Do you ever read your own pull requests? Or are you more of a >that’ll do< uploader?
I received my first code review with a lot, like a lot of annotations, including typos that I could have caught myself - that was embarrassing.
Since then I have established a short checklist that I follow before I submit a pull request for a code review.
1 Double check every file that I submit
I give myself a nice long break before submitting the PR - if possible I come back to my code on the next day, just so I am the most distanced I can be. Since the person that will review my code will have a very different perspective than I do, This will give me the chance of reading my code as the reviewer. Helping catch any error or unclear line of code that I could not have seen before. Since the person reviewing my PR will have a different perspective than I, this gives me a chance of reading my own code from their point of view. This type of distancing will make it easier to catch errors and any unclear lines of code that I may have missed before.
Bonus: It helps with exactly knowing what you did in this PR in order to write a nice summary.
2 Question variable names
While in the zone, I often don’t think a lot about naming my variables, although I’m not as terrible as just naming them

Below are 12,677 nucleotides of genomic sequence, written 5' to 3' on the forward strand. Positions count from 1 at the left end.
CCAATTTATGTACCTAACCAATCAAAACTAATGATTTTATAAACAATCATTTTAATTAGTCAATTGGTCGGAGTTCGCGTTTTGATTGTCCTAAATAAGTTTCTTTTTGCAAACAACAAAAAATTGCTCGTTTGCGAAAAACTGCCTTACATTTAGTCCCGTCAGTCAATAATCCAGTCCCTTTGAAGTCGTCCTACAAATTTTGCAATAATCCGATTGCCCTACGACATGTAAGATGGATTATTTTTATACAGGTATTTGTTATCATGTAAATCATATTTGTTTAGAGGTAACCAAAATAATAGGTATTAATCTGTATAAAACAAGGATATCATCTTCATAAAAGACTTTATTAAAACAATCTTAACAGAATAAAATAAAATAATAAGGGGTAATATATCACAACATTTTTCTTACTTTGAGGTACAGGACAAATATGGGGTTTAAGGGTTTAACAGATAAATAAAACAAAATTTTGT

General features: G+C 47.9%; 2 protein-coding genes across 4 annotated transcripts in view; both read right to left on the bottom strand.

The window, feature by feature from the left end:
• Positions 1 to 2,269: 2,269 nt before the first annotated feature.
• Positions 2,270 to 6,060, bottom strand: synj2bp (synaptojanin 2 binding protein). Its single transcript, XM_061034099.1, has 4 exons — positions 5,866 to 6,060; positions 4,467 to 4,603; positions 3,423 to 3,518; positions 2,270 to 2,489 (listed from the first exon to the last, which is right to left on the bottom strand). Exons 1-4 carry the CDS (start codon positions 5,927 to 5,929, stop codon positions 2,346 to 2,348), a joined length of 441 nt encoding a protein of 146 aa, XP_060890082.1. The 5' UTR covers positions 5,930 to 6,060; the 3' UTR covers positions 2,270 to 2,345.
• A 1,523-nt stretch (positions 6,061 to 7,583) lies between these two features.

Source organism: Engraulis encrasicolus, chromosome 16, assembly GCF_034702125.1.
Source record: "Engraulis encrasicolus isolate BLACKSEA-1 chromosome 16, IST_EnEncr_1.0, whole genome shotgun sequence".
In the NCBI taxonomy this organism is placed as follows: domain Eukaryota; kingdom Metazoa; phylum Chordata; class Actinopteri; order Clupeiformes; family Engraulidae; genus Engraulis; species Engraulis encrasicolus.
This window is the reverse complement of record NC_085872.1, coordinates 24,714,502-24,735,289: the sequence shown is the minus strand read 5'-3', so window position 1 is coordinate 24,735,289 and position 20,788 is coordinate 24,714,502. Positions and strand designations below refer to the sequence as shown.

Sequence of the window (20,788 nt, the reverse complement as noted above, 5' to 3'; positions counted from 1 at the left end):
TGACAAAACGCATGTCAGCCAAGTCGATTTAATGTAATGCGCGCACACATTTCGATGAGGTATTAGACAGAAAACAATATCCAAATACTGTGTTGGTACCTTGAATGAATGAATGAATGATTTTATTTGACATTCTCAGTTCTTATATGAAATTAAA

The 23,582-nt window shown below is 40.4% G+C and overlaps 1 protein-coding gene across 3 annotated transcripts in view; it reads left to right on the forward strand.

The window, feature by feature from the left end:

array. However, Naming variables can be decisive in making your code readable, So therefore the pull request PR is a good opportunity to question my variable names. the choice of names I have given. Same goes for method names - here I take my time and think about if that method might be used in another scope or scenario later and therefore should be named differently.
3 Watch out for typos
Especially if you’re dealing with any kind of text, a transactional email you were drafting, or an automated flash message - double check your spelling.
4 Run a linter
If you haven’t done so, now would also be the time to run a linter checking your style.
Those points might seem obvious, but I am sure following them religiously has spared my reviewers some comments.
Let me know what you are checking before you submit a PR for review.
Top comments (7)
That looks like a good checklist to go through before submitting a PR. We actually had a healthy discussion yesterday about what constitutes a "good" PR, as we're updating our company best practices for the same. One of them is that for new features, adding a GIF of the working feature is mandatory wherever applicable.
I love the ideas of GIFS - when I was at the beginning of my career I was terrified to submit PRs, I guess that would have lighten my mood a little bit.
I really do try to go over my own requests. That way I can check my own coding standards and try to catch any stupid logs I left in there.
Oh yeah, how often do I miss a
What are your own coding standards?
I've left so many
console.logsin code! Bah. For me, I mainly trying to avoid comments that make no sense. Especially when I changed the code to where the code is irrelevant.
We have two different sets of standards. One for the backend (which are PS-4 Symphony's coding standards) and one for the frontend (Airbnb's). They are trying to make it easier for people to read.
Always; plus, using another UI to review my code helps catching stuff I would have otherwise missed